A premium, meaning a fee to be enrolled, is a barrier to access. But the premium included in the bill contains a sliding scale, and assistance for those unable to pay. Lockouts—throwing enrollees off the program and preventing re-enrollment for a period of time if they cannot pay—are not included in the bill, and that is a win. Nobody would be thrown off health care, and kept off, if they are unable to pay. A work requirement dictating that enrollees be working at a job is another common barrier to access, and is not included in this bill. Instead, the work referral program helps people who need it.

On the topic of work requirements, truth is, of the 150,000 people who would become eligible, most are already working, others are caregivers at home, and still others are unable to work due to illness or disability. Only about 6% of them are able to work and are not employed. The bill will encourage those Kansans to find work, and offer assistance in doing so.

The myth that there are an enormous number of lazy, lay about adults who are living off the government is just that, a myth. Work requirements are extremely expensive to administer for state governments, especially given the small number of people affected, and many states are reconsidering or delaying their work requirement provisions.


Unlike their neighbors to the West, it doesn’t look as though Missouri will be able to find a workable way to expand Medicaid during their 2020 legislative session, so the issue may end up in the hands of the electorate during the November election.

During his State of the State speech earlier this month, Missouri Gov. Mike Parson confirmed his commitment to fighting expanding the number of people eligible for Medicaid. Not only will will he oppose it in the legislature, Parson says he’ll opposes a ballot initiative the expand Medicaid that is gaining momentum across the state

Advocates are collecting signatures to put the issue on November’s ballot. The proposed constitutional amendment would allow adults earning up to 138% of the federal poverty level to access Medicaid starting in July 2021.

On Thursday, he told The Associated Press that expanding Medicaid eligibility would mean taking money away from education, workforce development, and roads and bridges in order to pay for health care for more people.

Absent action by Missouri lawmakers, advocates for greater access to government health care now are trying to put the issue to a public vote.

A campaign raising money for the effort brought in more than $3 million as of the end of 2019 and spent $1.9 million in recent months. Top donors include the Missouri Hospital Association, which gave $500,000, and Washington University, which donated $250,000. Most of the spending went to pay workers to collect enough signatures to get the measure on the ballot.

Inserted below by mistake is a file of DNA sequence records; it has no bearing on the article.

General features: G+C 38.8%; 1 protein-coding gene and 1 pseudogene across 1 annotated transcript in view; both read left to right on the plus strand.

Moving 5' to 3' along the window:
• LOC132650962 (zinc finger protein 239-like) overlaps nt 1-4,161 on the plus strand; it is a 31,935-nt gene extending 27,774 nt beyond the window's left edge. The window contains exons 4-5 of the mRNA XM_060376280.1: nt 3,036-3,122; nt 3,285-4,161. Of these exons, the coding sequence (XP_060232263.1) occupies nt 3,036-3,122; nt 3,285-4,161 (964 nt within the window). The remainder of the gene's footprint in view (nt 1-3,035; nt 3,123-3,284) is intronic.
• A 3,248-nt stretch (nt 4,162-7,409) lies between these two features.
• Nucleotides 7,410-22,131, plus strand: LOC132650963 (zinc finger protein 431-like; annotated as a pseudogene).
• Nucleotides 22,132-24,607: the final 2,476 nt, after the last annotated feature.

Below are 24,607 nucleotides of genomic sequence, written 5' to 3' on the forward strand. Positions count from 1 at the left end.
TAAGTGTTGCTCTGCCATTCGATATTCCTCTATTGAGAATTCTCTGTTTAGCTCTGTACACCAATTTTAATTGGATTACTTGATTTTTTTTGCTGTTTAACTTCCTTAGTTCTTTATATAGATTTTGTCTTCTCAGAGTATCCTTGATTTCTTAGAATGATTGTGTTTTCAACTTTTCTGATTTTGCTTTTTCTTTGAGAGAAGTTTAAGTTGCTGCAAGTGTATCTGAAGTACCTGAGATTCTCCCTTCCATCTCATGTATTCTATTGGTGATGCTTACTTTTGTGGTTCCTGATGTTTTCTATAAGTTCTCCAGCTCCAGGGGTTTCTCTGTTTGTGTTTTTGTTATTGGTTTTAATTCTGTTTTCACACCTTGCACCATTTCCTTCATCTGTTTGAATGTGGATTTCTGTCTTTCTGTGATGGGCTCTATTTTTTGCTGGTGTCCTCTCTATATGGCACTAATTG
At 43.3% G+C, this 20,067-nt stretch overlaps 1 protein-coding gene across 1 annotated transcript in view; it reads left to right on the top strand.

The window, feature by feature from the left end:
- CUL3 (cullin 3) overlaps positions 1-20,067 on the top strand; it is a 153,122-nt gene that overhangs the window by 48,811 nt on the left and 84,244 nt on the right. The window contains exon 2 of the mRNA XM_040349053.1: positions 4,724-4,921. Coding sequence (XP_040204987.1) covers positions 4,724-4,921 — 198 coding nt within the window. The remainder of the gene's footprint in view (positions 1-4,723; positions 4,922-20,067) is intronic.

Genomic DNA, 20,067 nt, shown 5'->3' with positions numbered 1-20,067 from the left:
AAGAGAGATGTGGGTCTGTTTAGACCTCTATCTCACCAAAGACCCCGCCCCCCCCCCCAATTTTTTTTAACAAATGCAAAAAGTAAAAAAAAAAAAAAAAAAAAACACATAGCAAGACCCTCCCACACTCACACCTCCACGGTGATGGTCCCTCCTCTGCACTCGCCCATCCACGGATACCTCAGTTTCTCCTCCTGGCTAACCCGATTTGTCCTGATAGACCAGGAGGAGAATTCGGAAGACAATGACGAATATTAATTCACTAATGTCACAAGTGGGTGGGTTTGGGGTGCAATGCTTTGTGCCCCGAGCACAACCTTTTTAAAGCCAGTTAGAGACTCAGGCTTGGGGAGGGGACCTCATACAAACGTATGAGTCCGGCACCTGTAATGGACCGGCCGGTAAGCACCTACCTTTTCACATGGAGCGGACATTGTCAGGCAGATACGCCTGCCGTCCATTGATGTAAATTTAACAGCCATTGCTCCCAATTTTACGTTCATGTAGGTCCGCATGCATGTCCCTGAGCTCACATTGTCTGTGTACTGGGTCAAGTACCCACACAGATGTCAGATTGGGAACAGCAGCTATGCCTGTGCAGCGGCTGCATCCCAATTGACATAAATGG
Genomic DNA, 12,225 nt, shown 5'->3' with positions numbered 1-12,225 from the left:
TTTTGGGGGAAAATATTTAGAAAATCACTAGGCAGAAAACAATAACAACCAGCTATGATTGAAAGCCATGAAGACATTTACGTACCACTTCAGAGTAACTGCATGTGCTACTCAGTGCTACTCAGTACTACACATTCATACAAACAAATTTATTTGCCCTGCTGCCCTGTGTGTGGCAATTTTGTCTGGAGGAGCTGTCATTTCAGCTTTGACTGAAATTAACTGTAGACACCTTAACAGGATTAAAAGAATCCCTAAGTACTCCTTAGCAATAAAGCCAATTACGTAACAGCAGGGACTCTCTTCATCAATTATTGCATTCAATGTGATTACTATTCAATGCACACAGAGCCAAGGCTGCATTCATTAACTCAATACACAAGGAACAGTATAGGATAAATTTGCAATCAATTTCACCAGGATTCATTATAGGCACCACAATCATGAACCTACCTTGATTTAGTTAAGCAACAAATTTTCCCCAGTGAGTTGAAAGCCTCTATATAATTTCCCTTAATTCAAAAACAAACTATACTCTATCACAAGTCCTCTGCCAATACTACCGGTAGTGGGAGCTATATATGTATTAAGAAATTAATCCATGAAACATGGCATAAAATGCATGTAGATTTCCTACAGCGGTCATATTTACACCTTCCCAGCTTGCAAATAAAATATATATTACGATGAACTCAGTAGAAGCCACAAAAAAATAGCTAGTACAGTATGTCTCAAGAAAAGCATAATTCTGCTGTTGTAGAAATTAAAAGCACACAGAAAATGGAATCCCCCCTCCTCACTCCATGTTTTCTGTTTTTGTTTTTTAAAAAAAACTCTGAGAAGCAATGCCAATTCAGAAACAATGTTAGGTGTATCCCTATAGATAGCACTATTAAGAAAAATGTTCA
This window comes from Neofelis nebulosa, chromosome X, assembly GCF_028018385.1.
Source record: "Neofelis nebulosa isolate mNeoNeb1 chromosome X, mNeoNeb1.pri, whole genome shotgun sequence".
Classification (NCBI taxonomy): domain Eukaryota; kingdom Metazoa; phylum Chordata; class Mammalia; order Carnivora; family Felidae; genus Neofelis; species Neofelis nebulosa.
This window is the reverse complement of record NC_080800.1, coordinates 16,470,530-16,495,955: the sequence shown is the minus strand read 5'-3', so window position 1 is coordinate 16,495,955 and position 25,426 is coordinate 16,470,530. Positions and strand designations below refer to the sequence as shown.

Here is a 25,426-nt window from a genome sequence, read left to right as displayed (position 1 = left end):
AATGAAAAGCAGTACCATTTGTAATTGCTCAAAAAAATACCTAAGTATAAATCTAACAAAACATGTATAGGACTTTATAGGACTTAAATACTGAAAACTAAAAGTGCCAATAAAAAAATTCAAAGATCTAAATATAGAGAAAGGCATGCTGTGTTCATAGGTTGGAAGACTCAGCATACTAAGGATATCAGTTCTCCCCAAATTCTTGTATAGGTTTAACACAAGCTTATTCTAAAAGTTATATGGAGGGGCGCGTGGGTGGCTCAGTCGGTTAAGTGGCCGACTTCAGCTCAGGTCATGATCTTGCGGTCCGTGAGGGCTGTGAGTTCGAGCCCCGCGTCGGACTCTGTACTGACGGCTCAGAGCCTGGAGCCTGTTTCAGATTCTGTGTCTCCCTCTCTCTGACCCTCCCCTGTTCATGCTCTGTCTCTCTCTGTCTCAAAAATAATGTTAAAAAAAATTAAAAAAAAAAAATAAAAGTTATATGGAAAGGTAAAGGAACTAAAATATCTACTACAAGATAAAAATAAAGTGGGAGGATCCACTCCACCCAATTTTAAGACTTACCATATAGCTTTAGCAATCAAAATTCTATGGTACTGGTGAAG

Healthcare for Missouri’s campaign manager, A.J. Bockelman, said Thursday that the campaign had gathered roughly 90,000 petition signatures so far, which is more than half of roughly 172,000 needed to qualify the measure for the November ballot.

Bockelman declined to respond to Parson’s suggestion that the expansion initiative amounted to a tax increase but instead pointed to a Washington University study suggesting that Medicaid expansion could produce savings for the state.

Work Requirement

In a related issue, Republican lawmakers are pushing to make Missouri’s Medicaid recipients find jobs if they want to keep their health coverage. Sen. David Sater, R-Cassville, has proposed putting a constitutional amendment on the November ballot to add work requirements for some able-bodied Medicaid recipients.

it’s not clear how this latest effort would be squared with the petition to extend benefits to additional low-income people. The petition being circulated specifically prohibits work eligibility standards.

Both proposals could land on the ballot in November.

“We are concerned about it, and it’s really unclear how that would resolve itself,” said Shawn D’Abreu, policy director for Missouri Health Care for All.

The last time there were conflicting ballot measures — during the push to legalize medical marijuana — the secretary of state’s office said whichever constitutional amendment received the most votes would overrule the other.